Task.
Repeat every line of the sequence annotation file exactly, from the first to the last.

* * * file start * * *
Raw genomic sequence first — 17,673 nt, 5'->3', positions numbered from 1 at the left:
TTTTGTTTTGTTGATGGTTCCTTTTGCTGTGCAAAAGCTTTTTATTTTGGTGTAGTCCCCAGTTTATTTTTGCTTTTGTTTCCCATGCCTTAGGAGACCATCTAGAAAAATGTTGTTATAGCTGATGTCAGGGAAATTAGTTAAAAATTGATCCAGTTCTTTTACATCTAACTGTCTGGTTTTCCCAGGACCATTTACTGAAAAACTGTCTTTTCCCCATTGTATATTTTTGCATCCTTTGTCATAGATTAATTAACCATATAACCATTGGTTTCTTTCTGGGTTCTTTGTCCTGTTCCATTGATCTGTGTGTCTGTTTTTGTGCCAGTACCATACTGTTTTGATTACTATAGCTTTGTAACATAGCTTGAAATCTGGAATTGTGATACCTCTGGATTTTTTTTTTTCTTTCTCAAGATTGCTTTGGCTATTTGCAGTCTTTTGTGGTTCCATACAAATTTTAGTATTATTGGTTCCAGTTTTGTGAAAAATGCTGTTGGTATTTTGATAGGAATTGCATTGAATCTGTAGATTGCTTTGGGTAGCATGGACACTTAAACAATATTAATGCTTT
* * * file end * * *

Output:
Raw genomic sequence first — 17,673 nt, 5'->3', positions numbered from 1 at the left:
TTTTGTTTTGTTGATGGTTCCTTTTGCTGTGCAAAAGCTTTTTATTTTGGTGTAGTCCCCAGTTTATTTTTGCTTTTGTTTCCCATGCCTTAGGAGACCATCTAGAAAAATGTTGTTATAGCTGATGTCAGGGAAATTAGTTAAAAATTGATCCAGTTCTTTTACATCTAACTGTCTGGTTTTCCCAGGACCATTTACTGAAAAACTGTCTTTTCCCCATTGTATATTTTTGCATCCTTTGTCATAGATTAATTAACCATATAACCATTGGTTTCTTTCTGGGTTCTTTGTCCTGTTCCATTGATCTGTGTGTCTGTTTTTGTGCCAGTACCATACTGTTTTGATTACTATAGCTTTGTAACATAGCTTGAAATCTGGAATTGTGATACCTCTGGATTTTTTTTTTTCTTTCTCAAGATTGCTTTGGCTATTTGCAGTCTTTTGTGGTTCCATACAAATTTTAGTATTATTGGTTCCAGTTTTGTGAAAAATGCTGTTGGTATTTTGATAGGAATTGCATTGAATCTGTAGATTGCTTTGGGTAGCATGGACACTTAAACAATATTAATGCTTT